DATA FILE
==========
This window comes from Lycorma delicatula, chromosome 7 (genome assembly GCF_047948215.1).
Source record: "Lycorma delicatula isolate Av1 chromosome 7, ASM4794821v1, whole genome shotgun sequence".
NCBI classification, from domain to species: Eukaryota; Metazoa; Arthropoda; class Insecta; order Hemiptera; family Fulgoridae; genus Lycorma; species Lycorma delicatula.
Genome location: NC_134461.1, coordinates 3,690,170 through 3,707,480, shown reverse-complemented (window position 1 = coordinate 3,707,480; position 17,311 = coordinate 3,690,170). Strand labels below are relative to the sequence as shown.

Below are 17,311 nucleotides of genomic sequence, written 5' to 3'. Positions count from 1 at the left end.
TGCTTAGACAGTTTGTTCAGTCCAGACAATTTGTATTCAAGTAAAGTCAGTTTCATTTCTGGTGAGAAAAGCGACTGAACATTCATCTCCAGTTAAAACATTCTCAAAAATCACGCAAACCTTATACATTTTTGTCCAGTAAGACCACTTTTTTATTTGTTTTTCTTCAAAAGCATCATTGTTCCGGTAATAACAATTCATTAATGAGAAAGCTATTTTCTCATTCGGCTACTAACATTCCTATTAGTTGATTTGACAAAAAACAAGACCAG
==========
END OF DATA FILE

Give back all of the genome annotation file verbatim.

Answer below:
This window comes from Lycorma delicatula, chromosome 7 (genome assembly GCF_047948215.1).
Source record: "Lycorma delicatula isolate Av1 chromosome 7, ASM4794821v1, whole genome shotgun sequence".
NCBI classification, from domain to species: Eukaryota; Metazoa; Arthropoda; class Insecta; order Hemiptera; family Fulgoridae; genus Lycorma; species Lycorma delicatula.
Genome location: NC_134461.1, coordinates 3,690,170 through 3,707,480, shown reverse-complemented (window position 1 = coordinate 3,707,480; position 17,311 = coordinate 3,690,170). Strand labels below are relative to the sequence as shown.

Below are 17,311 nucleotides of genomic sequence, written 5' to 3'. Positions count from 1 at the left end.
TGCTTAGACAGTTTGTTCAGTCCAGACAATTTGTATTCAAGTAAAGTCAGTTTCATTTCTGGTGAGAAAAGCGACTGAACATTCATCTCCAGTTAAAACATTCTCAAAAATCACGCAAACCTTATACATTTTTGTCCAGTAAGACCACTTTTTTATTTGTTTTTCTTCAAAAGCATCATTGTTCCGGTAATAACAATTCATTAATGAGAAAGCTATTTTCTCATTCGGCTACTAACATTCCTATTAGTTGATTTGACAAAAAACAAGACCAG